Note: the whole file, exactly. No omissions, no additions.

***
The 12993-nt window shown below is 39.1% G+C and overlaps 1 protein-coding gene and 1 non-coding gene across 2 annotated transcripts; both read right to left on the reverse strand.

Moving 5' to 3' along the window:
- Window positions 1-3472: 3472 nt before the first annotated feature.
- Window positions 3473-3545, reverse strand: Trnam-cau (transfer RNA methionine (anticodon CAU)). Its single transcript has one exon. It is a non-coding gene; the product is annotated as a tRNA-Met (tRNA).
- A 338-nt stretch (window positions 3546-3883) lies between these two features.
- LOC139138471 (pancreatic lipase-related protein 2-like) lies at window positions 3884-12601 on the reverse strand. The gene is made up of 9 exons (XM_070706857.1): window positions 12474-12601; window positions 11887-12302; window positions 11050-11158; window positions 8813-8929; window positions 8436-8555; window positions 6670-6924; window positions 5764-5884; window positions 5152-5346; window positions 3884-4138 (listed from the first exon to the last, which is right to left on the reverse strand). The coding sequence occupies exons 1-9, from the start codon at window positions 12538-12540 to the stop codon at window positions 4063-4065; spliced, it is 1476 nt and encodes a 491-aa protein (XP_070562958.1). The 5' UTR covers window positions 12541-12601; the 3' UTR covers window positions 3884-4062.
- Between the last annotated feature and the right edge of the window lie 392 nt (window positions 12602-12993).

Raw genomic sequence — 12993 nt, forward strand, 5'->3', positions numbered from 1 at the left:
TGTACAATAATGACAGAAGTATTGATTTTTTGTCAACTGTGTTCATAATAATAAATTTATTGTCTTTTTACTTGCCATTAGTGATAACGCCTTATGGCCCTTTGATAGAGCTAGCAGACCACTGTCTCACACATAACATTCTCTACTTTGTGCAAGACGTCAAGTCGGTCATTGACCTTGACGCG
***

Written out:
The 12993-nt window shown below is 39.1% G+C and overlaps 1 protein-coding gene and 1 non-coding gene across 2 annotated transcripts; both read right to left on the reverse strand.

Moving 5' to 3' along the window:
- Window positions 1-3472: 3472 nt before the first annotated feature.
- Window positions 3473-3545, reverse strand: Trnam-cau (transfer RNA methionine (anticodon CAU)). Its single transcript has one exon. It is a non-coding gene; the product is annotated as a tRNA-Met (tRNA).
- A 338-nt stretch (window positions 3546-3883) lies between these two features.
- LOC139138471 (pancreatic lipase-related protein 2-like) lies at window positions 3884-12601 on the reverse strand. The gene is made up of 9 exons (XM_070706857.1): window positions 12474-12601; window positions 11887-12302; window positions 11050-11158; window positions 8813-8929; window positions 8436-8555; window positions 6670-6924; window positions 5764-5884; window positions 5152-5346; window positions 3884-4138 (listed from the first exon to the last, which is right to left on the reverse strand). The coding sequence occupies exons 1-9, from the start codon at window positions 12538-12540 to the stop codon at window positions 4063-4065; spliced, it is 1476 nt and encodes a 491-aa protein (XP_070562958.1). The 5' UTR covers window positions 12541-12601; the 3' UTR covers window positions 3884-4062.
- Between the last annotated feature and the right edge of the window lie 392 nt (window positions 12602-12993).

Raw genomic sequence — 12993 nt, forward strand, 5'->3', positions numbered from 1 at the left:
TGTACAATAATGACAGAAGTATTGATTTTTTGTCAACTGTGTTCATAATAATAAATTTATTGTCTTTTTACTTGCCATTAGTGATAACGCCTTATGGCCCTTTGATAGAGCTAGCAGACCACTGTCTCACACATAACATTCTCTACTTTGTGCAAGACGTCAAGTCGGTCATTGACCTTGACGCG